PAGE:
• @ricecake
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    211 month ago

    It’s a bit of a non-story, beyond basic press release fodder.

    In addition to it’s role as “digital panopticon”, they also have a legitimate role in cyber security assurance, and they’re perfectly good at it. The guy in question was the head of both the worlds largest surveillance entity, but also the world’s largest cyber security entity.
    Opinions on the organization aside, that’s solid experience managing a security organization.
    If open AI wants to make the case that they take security seriously, former head of the NSA, Cyber command and central security service as well as department director at a university and trustee at another university who has a couple masters degrees isn’t a bad way to try to send that message.

    Other comments said open AI is the biggest scraping entity on the planet, but that pretty handily goes to Google, or more likely to the actual NSA, given the whole “digital panopticon” thing and “Google can’t fisa warrant the phone company”.

    Joining boards so they can write memos to the CEO/dean/regent/chancellor is just what former high ranking government people do. The job aggressively selects for overactive Leslie Knope types who can’t sit still and feel the need to keep contributing, for good or bad, in whatever way they think is important.

    If the US wanted to influence open AI in some way, they’d just pay them. The Feds budget is big enough that bigger companies will absolutely prostrate themselves for a sample of it. Or if they just wanted influence, they’d… pay them.
    They wouldn’t do anything weird with retired or “retired” officers when a pile of money is much easier and less ambiguous.

    At worst it’s open AI trying to buy some access to the security apparatus to get contracts. Seems less likely to me, since I don’t actually think they have anything valuable for that sector.

    • lemmyvore
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      81 month ago

      Lol. There are tons of security experts out there they could’ve hired. As Snowden said there’s only one reason you hire from the NSA, to work with the NSA.

      • @ricecake
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        51 month ago

        Yeah, there are a ton of security experts. But none of them are the former head of the NSA.

        Snowden is not exactly a font of expertise in this area, so I’m not sure that his opinion is particularly relevant. His only actual relevance is that he had access to classified data. He had no role in policy, and never had anything to do with business hiring practices.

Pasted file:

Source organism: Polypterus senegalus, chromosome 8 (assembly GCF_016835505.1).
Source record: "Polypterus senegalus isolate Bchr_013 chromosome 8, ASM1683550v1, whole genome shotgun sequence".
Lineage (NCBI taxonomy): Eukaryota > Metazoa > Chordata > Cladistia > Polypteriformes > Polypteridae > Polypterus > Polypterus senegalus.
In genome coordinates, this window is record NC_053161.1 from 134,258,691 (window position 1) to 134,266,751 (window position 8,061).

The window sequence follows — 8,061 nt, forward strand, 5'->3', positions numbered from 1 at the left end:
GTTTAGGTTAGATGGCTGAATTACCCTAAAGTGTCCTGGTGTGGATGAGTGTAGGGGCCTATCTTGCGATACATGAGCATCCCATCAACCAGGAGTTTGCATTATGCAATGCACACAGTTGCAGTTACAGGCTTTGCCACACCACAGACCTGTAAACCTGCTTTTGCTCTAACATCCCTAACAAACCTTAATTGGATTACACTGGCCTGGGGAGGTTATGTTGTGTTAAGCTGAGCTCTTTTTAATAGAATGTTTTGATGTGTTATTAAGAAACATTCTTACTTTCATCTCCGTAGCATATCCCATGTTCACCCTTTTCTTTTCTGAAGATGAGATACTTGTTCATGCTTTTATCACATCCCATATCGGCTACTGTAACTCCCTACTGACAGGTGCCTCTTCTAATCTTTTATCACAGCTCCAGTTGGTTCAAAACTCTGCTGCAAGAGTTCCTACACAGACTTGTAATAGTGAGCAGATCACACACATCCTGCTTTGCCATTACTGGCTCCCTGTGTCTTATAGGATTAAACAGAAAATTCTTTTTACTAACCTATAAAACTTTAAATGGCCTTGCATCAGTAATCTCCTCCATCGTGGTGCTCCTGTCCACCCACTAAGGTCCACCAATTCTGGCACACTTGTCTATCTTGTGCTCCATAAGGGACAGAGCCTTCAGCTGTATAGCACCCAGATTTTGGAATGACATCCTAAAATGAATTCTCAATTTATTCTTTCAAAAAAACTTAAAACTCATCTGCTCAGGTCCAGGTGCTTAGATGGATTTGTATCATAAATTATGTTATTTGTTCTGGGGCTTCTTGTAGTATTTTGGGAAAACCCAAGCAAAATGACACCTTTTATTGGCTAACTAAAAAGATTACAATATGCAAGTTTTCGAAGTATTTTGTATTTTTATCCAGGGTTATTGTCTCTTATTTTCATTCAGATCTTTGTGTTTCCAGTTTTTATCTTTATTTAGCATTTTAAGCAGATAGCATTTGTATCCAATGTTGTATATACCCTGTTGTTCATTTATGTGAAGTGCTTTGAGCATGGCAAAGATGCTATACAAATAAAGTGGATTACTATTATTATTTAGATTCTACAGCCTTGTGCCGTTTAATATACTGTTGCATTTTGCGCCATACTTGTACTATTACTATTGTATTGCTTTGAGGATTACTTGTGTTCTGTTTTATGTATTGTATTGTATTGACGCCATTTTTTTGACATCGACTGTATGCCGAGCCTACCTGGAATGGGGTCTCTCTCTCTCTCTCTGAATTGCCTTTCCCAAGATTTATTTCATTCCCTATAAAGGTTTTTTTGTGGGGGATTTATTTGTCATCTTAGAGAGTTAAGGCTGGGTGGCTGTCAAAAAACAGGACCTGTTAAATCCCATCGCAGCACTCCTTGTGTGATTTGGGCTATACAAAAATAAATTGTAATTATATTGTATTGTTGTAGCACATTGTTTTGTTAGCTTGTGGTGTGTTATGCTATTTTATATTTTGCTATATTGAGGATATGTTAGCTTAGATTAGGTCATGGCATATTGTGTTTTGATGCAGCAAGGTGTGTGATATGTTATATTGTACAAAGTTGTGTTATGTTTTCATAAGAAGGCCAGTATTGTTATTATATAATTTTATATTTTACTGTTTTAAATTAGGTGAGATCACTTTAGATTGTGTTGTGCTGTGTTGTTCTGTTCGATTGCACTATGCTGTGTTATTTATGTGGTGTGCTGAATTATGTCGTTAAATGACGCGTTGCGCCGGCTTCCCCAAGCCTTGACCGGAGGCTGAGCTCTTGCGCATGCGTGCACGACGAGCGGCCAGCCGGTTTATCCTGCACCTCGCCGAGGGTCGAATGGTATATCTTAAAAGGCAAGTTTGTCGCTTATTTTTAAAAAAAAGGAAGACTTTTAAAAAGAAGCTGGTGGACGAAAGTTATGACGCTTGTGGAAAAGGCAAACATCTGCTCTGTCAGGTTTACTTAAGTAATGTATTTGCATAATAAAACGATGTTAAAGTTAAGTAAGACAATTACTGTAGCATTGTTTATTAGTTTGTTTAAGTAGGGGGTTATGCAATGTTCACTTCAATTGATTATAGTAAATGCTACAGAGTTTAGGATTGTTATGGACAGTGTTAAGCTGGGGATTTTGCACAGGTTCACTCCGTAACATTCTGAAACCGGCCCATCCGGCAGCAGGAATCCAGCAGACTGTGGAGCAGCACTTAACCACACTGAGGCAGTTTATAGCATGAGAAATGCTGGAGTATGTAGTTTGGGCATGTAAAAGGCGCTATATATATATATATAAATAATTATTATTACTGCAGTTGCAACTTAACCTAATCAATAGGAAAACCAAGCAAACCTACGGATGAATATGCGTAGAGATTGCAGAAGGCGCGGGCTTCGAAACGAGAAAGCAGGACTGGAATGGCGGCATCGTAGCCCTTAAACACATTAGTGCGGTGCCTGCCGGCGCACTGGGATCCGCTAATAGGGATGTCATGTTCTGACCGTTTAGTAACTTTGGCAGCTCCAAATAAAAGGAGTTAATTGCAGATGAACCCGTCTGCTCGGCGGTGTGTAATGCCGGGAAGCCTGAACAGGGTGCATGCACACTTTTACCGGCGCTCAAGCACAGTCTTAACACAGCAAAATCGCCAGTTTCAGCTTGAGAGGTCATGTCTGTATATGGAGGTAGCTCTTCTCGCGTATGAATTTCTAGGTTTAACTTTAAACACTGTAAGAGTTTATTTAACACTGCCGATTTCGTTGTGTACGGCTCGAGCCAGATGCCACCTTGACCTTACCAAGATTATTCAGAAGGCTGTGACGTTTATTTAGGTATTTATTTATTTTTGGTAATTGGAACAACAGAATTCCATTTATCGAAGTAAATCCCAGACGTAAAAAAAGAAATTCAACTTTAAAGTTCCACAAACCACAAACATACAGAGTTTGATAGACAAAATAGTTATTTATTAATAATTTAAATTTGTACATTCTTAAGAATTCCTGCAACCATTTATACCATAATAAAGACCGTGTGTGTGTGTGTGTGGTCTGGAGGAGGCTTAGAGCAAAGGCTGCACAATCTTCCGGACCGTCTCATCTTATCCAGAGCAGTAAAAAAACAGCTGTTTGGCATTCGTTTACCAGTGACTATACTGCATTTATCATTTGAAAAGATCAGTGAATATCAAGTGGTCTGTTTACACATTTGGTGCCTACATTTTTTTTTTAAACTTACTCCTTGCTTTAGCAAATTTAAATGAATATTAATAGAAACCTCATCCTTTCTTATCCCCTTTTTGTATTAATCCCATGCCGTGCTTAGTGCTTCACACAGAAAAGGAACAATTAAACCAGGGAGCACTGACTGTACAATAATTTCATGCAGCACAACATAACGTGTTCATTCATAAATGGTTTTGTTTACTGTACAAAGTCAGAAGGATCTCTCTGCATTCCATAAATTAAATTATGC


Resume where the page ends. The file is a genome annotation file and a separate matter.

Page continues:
• lemmyvore
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          41 month ago

          there are a ton of security experts. But none of them are the former head of the NSA.

          That doesn’t make the point you think it makes. 🙂

          Look at it this way. You can get the same expertise, in any branch you’d care to name, elsewhere. Hiring, security etc.

          What this guy is uniquely positioned to do, what you can’t get from anybody else, is oversight of integration with NSA surveillance. And that’s where the smell comes from.

          • @ricecake
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            21 month ago

            Well, I’d contend that the same expertise isn’t just readily available. Yes, he’s uniquely positioned for connection to the surveillance apparatus, but the reputation of being the federal governments head security is also a unique credential.

      • @[email protected]
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        01 month ago

        Wtf would a low level IT contractor turned spy know about that? Quoting Snowden just makes you look like a moron

    • @[email protected]
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      01 month ago

      At worst it’s open AI trying to buy some access to the security apparatus to get contracts. Seems less likely to me, since I don’t actually think they have anything valuable for that sector.

      Didn’t you just also said this in this same post?

      The Feds budget is big enough that bigger companies will absolutely prostrate themselves for a sample of it

      • @ricecake
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        21 month ago

        Those aren’t contradictory. The Feds have an enormous budget for security, even just “traditional” security like everyone else uses for their systems, and not the “offensive security” we think of when we think “Federal security agencies”. Companies like Amazon, Microsoft, and Cisco will change products, build out large infrastructure, or even share the source code for their systems to persuade the feds to spend their money. They’ll do this because they have products that are valuable to the Feds in general, like AWS, or because they already have security products and services that are demonstrably valuable to the civil security sector.

        OpenAI does not have a security product, they have a security problem. The same security problem as everyone else, that the NSA is in large part responsible for managing for significant parts of the government.